Distance travelled today: 26 km
Total TA distance covered: 2535 km
An unexpected journey – a trampers tale.
River crossing early this morning. Just one kilometre from my camp site in the pines there a steep descent down to the Ahuriri River. Being so early in the day I wasnt about to get my shoes and socks wet and took them off. It looked a little deep as well. The water was clear and I could see the bottom and saw there were a couple of deeper holes. To be on the safe side I stripped off my shorts as well. Sure enough the deepest pockets were just under undies height. The current was strong but easily negotiable with no hassles. The water was freezing first thing in the morning. Across the other side it didn’t take long to dry off with the wind.
What goes down must go up. Approaching the steep bank on the far side that would take me up to the terraced paddocks up above I’m sure I was looking at a trail joke. The marker poles indicated to go straight up the near vertical gravel bank, when just a short distance to the side with a gully and much easier ground and a 100m further to the right a gravelled track leading up the hill. What the heck, I followed the poles. Impossible to head straight up on the slippery gravel, it was necessary to step up on rabbit tracks and slowly switch back my way up.
Once into the paddocks it was a quick walk to the Birchwood Road and the start of the next section, exiting Canterbury and entering into a new district for a long while, Otago.
From here the journey was quite unexpected. I had not paid too much attention to the route on my maps today and had it in my head that Te Araroa enters back into forest. To my surprise that trail followed a well graded farm road and dozer trails for just about the whole day. The walking was easy, following the undulating track along the Avon Burn. It was a big station that the trail led through but I didn’t see a lot of stock. What did stand out though were some black sheep with their tails intact. Seeing sheep with docked tails just about anywhere you go in the world that becomes the normal image that you have of sheep and you forget that they are born naturally with tails. They were funny to watch running up and down the hills, tails bouncing. The river was nice. Lots of small cascades through rocky gorges along the way.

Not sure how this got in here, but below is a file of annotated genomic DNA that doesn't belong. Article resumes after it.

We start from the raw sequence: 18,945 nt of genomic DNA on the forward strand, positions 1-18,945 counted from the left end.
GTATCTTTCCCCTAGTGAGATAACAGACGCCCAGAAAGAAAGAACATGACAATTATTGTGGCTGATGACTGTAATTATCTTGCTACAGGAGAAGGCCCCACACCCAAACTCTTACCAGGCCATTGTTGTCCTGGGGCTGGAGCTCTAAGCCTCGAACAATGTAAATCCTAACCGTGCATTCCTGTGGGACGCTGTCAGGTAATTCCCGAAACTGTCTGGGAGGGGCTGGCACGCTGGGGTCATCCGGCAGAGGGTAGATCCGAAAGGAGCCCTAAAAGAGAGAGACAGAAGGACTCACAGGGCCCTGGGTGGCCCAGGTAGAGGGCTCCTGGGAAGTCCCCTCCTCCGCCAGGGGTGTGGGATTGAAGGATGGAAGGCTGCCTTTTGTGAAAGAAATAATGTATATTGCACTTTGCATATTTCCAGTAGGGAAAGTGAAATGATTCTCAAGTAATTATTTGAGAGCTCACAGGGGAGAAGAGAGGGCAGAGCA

Around 9km in from the Birchwood Road through the farm Te Araroa passes an old hut. I think it is a private hut but the toilet had a DOC asset tag attached to it. Anyway it was open, not locked like most private huts and I popped in for lunch.
Just as I was about to leave a hunter heading down from the hills swung by the hut for lunch as well. We had a great old chat, him having completed the south island portion of Te Araroa last year. He hadn’t had much luck chasing game up high with winds picking up. He was able to provide a great description of what lay ahead for the day.
Leaving the hut, there was an easy crossing over a river, leaving the station and getting back onto Conservation estate. From here the trail followed a bulldozed trail through some amazingly steep and rocky country. How they got a machine to construct a track through some of this rock is any ones idea. It was well graded. Obviously those that put it in know a little about roading. This continued for just about the whole next 11 km, right up and over a saddle and into another valley, the track deeply sidecut and switched back to get up and over. Crazy, madman dozer operators.
Up on top of the saddle the wind was horrific. Extremely strong and blustering, it didn’t know what it wanted to do, hitting me in the face, then swinging 180 and shoving me in the back. A couple of times I could hear the biggest gusts coming towards me as the wind whistled up the valley through the rocks. These biggest gusts strong enough to knock me sideways. I swear one gust caught my pack like a sail and fully lifted me off the ground and forward a metre. I had to really take my time to keep my footing and not get pushed over the steep side.
Working my way down the dozer trail the wind continued but did drop off a little. Once on the valley floor it was only a matter of following the easier trail for a few more kilometres following the Timaru River, to the Top Timaru Hut, the nice dozer trail petering out into more of tramping standard trail.It wasn’t a long day today and I reached the hut around 4pm, meeting up with Carl and Venessa ‘Nessa’, from Germany. I first met Carl a few weeks ago near the Harper Pass. Nessa and Carl have just teamed up over the last few days. Shortly later a kiwi NOBO arrived named Amber; and an Aussie NOBO, Harry. Great conversation, tea, coffee and chocolate to while a way the afternoon.